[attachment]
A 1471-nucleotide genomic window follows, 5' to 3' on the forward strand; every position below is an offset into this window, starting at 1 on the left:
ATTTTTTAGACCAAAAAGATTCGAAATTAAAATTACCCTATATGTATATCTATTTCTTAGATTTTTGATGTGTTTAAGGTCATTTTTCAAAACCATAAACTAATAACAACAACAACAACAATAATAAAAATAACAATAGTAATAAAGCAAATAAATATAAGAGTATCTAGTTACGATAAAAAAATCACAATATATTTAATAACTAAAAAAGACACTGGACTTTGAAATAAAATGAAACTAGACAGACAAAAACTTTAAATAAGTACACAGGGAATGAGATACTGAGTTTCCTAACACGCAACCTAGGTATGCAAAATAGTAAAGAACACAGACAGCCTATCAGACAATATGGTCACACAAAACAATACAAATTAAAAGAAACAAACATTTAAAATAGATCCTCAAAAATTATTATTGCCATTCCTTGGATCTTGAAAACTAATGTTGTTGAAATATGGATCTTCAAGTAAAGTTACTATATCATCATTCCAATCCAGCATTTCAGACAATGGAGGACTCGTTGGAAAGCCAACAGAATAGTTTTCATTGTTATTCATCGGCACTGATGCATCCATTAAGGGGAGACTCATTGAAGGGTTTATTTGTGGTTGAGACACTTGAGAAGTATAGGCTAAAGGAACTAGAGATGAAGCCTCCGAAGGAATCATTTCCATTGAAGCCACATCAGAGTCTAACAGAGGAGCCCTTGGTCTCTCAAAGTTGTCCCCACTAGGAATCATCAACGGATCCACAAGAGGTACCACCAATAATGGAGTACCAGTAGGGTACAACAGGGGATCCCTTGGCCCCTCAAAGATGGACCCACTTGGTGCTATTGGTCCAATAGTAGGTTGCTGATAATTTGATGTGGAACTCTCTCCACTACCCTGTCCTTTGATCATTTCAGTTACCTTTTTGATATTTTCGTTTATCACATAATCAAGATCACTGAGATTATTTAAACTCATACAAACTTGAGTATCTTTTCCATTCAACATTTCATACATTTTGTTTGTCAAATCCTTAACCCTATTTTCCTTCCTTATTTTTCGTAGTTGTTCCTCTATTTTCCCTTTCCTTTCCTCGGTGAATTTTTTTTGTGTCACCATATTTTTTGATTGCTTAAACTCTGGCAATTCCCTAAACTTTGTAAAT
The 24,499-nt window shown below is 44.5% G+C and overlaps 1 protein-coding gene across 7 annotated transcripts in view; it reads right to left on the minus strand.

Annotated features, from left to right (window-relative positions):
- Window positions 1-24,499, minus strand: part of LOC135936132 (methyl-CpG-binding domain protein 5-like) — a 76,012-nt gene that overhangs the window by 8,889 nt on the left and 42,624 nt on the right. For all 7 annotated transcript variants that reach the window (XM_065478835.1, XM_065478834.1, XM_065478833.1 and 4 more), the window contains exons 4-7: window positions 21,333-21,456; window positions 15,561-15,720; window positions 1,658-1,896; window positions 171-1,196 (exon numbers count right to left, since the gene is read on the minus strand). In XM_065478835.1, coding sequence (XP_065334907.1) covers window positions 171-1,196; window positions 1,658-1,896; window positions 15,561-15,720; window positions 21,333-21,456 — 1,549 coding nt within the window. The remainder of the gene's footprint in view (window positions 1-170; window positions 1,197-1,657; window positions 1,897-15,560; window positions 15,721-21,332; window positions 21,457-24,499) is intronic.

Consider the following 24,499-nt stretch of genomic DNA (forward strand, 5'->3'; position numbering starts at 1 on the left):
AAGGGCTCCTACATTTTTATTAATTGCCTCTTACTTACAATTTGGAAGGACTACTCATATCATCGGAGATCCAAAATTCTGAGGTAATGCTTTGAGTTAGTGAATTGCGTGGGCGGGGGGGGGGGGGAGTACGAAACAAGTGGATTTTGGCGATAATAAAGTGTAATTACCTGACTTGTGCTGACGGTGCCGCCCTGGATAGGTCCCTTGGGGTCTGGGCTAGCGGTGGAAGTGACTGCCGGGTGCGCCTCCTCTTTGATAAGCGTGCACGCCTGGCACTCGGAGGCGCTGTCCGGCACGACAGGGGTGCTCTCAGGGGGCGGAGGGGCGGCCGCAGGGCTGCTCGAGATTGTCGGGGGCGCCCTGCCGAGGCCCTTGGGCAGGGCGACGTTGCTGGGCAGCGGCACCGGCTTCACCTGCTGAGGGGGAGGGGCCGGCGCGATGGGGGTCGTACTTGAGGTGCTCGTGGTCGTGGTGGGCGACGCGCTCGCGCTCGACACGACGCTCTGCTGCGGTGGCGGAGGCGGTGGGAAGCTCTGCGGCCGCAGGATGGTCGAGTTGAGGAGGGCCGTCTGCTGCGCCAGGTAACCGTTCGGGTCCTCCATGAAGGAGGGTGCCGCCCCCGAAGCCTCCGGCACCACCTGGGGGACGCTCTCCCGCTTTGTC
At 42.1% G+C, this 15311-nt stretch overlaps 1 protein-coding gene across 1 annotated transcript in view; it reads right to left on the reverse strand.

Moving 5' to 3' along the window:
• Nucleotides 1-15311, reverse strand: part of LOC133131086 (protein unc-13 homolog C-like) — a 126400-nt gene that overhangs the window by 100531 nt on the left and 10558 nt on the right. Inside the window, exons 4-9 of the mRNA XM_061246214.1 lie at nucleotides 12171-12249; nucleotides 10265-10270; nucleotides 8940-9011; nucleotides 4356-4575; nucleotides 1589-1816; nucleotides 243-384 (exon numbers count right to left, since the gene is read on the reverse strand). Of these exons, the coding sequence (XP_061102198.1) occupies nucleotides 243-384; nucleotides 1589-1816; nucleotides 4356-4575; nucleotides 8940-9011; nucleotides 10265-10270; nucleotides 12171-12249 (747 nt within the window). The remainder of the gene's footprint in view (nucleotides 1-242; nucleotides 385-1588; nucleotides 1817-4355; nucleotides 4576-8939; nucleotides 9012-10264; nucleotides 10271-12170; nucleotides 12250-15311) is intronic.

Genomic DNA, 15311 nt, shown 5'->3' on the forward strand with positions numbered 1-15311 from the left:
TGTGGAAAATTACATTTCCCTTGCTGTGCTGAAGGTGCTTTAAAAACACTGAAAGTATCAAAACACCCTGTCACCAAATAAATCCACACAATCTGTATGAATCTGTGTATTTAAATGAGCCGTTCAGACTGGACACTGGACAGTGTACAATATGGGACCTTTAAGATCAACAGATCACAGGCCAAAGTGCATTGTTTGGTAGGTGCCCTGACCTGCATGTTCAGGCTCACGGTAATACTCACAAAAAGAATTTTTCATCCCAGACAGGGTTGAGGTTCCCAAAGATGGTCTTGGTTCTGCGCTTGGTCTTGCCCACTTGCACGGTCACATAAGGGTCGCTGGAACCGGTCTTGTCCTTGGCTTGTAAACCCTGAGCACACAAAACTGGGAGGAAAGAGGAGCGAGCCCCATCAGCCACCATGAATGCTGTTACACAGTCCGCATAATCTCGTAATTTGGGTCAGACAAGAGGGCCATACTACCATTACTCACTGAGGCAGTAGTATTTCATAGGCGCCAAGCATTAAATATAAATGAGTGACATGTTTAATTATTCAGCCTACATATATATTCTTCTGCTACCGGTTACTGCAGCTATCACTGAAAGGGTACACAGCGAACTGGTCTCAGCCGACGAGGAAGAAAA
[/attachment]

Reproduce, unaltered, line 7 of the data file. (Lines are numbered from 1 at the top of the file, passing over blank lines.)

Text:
AAGGGCTCCTACATTTTTATTAATTGCCTCTTACTTACAATTTGGAAGGACTACTCATATCATCGGAGATCCAAAATTCTGAGGTAATGCTTTGAGTTAGTGAATTGCGTGGGCGGGGGGGGGGGGGAGTACGAAACAAGTGGATTTTGGCGATAATAAAGTGTAATTACCTGACTTGTGCTGACGGTGCCGCCCTGGATAGGTCCCTTGGGGTCTGGGCTAGCGGTGGAAGTGACTGCCGGGTGCGCCTCCTCTTTGATAAGCGTGCACGCCTGGCACTCGGAGGCGCTGTCCGGCACGACAGGGGTGCTCTCAGGGGGCGGAGGGGCGGCCGCAGGGCTGCTCGAGATTGTCGGGGGCGCCCTGCCGAGGCCCTTGGGCAGGGCGACGTTGCTGGGCAGCGGCACCGGCTTCACCTGCTGAGGGGGAGGGGCCGGCGCGATGGGGGTCGTACTTGAGGTGCTCGTGGTCGTGGTGGGCGACGCGCTCGCGCTCGACACGACGCTCTGCTGCGGTGGCGGAGGCGGTGGGAAGCTCTGCGGCCGCAGGATGGTCGAGTTGAGGAGGGCCGTCTGCTGCGCCAGGTAACCGTTCGGGTCCTCCATGAAGGAGGGTGCCGCCCCCGAAGCCTCCGGCACCACCTGGGGGACGCTCTCCCGCTTTGTC